On Monday, September 25, the United States Securities and Exchange Commission (SEC) opposed the crypto firm Celsius Network’s proposal to involve Coinbase as part of its bankruptcy and reorganization plan.
Last week, in the Friday lawsuit, Celsius stated its plans to use Coinbase to distribute digital assets to its international customers and wants approval from the court.
The lawsuit disclosed the Coinbase Prime Broker Agreement, which under this agreement, Coinbase would provide brokerage and master trading services to Celsius.
However, the SEC objected, stating that this agreement needs further scrutiny.
“The Coinbase Agreements go far beyond the services of a distribution agent, contemplating brokerage services and master trading services that implicate many of the concerns raised in the SEC’s District Court action against Coinbase,” (alleging, among other things that Coinbase “has acted as an exchange, broker, and a clearing agency, without registering […].”
The SEC’s objection filing revealed that Coinbase’s proposed activities could lead to further legal disputes, considering Coinbase is currently embroiled in an ongoing lawsuit with the SEC. This concern arose from the ongoing case which the SEC accused Coinbase of operating as an unregistered securities exchange, alleging a violation of federal securities law.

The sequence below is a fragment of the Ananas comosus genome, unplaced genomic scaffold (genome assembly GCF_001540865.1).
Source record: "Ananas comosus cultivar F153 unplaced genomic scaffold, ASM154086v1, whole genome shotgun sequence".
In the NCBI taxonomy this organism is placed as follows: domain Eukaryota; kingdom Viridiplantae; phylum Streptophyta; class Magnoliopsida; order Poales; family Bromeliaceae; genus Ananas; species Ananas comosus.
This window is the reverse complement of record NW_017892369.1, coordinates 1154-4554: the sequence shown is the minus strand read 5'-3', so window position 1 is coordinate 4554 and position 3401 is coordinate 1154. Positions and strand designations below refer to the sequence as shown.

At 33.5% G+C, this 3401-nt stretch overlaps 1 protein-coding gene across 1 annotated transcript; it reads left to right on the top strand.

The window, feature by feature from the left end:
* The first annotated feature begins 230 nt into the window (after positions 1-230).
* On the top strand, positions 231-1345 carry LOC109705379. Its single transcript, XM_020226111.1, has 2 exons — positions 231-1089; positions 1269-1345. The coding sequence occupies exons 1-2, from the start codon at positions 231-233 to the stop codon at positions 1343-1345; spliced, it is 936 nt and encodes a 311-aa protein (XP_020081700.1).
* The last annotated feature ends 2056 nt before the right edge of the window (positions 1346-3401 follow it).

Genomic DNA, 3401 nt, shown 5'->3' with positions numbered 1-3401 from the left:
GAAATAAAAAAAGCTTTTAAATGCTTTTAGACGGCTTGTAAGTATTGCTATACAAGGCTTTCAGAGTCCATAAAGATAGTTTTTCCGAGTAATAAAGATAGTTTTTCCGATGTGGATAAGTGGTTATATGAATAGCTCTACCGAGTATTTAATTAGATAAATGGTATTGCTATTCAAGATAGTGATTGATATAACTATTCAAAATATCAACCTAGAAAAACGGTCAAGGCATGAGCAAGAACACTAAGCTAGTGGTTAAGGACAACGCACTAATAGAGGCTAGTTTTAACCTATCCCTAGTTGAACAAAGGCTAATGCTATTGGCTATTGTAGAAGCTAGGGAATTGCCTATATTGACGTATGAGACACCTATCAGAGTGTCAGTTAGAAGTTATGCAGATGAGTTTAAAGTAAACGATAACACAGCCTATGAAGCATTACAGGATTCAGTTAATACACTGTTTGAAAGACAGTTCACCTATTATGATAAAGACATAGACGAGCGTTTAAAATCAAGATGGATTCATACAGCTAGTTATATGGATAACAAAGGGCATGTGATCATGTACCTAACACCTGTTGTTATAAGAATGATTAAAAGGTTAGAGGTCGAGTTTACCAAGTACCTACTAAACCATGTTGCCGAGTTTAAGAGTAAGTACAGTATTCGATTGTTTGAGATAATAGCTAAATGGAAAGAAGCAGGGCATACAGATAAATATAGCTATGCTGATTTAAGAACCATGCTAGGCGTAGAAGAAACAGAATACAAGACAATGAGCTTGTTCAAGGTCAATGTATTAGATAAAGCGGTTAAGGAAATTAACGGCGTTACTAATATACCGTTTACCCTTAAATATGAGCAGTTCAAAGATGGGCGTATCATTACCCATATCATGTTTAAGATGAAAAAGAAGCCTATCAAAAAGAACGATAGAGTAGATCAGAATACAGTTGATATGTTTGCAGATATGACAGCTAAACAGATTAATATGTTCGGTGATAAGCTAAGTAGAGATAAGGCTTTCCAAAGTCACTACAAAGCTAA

In a subsequent filing, the SEC pointed out that the debtors have clarified that they do not intend for Coinbase to offer brokerage services, contrary to what is stated in the Coinbase Agreements. The SEC also highlighted the existence of an additional agreement with Coinbase that has not yet been shared with SEC staff.
The SEC contends that this undisclosed agreement should be presented to the court. While the SEC retains the right to raise objections if Coinbase’s role is not addressed, it has also requested the preparation of a new agreement to fully disclose the particulars of their arrangement with Coinbase.
Addressing the issue, Paul Grewal, Coinbase’s chief legal officer, stated in X that
“Coinbase is proud to engage with Celsius to distribute crypto back to its customers. I wonder, why would the SEC object to a trusted US public company taking on this role? We look forward to addressing this with the bankruptcy court and undertaking our important role to make Celsius customers whole.”
SEC’s case against Celsius and its former CEO
In July 2022, the cryptocurrency exchange Celsius filed for bankruptcy. Then, in July 2023, the SEC accused Celsius and its former CEO, Alex Mashinsky, of violating securities registration and anti-fraud laws.
They alleged that Celsius had raised billions of dollars through fraudulent and unregistered sales of crypto asset securities, as well as making false statements to investors about the company’s financial health and manipulating the price of its native token, CEL, dating back to 2020.
Celsius has been working on a restructuring plan since March, with four revisions during that period. While they aim to expedite repayments, legal challenges persist.
In August, the bankruptcy court granted Celsius’s request to send digital ballots to creditors in October for voting on the restructuring plan. However, the next hearing in the bankruptcy case is scheduled for October 5th.